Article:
Bad Breath

Written by Patricia Tunstall
Bookmark and Share

Bad breath is one of the most common complaints dentists hear from their patients, and rightly so, since it directly and immediately affects other people. Spouses, children, lovers, co-workers and bosses--if they can't stand to be near you, your breath is jeopardizing an important relationship. Chronic halitosis may indicate a serious illness that needs medical attention, but, in fact, most bad breath starts in the mouth.

We all know that eating certain foods, such as garlic and onions, will give us halitosis for a while. These foods do not just taint your mouth, but are absorbed into the bloodstream. When you exhale, you cannot keep from expelling the odor from these foods until your body has eliminated them. Another cause of halitosis is the use of tobacco products, which do more damage than causing halitosis. Tooth discoloration, lung damage, and other serious illnesses are the result of indulging in tobacco.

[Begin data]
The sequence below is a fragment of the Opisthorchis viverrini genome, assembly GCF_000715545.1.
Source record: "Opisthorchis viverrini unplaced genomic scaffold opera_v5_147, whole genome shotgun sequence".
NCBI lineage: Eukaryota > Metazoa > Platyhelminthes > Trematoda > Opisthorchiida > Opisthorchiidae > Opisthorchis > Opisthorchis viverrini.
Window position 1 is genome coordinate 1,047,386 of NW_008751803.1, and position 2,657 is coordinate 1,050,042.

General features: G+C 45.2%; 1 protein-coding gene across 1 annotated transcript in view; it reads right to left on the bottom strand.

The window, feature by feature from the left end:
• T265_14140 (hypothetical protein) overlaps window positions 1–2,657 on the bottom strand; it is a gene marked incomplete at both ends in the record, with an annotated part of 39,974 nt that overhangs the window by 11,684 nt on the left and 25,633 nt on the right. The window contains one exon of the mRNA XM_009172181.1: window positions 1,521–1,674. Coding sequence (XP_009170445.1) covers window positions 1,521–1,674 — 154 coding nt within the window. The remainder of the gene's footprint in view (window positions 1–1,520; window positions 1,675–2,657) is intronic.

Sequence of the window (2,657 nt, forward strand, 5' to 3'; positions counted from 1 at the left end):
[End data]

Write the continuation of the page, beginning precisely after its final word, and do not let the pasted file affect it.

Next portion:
Saliva and Bad Breath

Some causes of halitosis are obvious: alcohol, tobacco, and foods. We all suffer morning breath to one degree or another. One cause may not be thought of by the general public, however, and that is dry mouth (xerostomia). This, in turn, may be the result of a lack of fluid intake, sleeping with your mouth open, or a medical condition that impedes the flow of saliva.

Saliva, or spit, is essential to the health of your mouth. It contributes to your oral hygiene by cleansing your mouth and removing food particles whose decay will cause bad breath. This fluid is critical to digestion, as it starts to break down starches even before you swallow them. If your mouth seems dry, and you develop halitosis, talk to your dentist about remedies and dental care products that might rectify this condition.


Bookmark and Share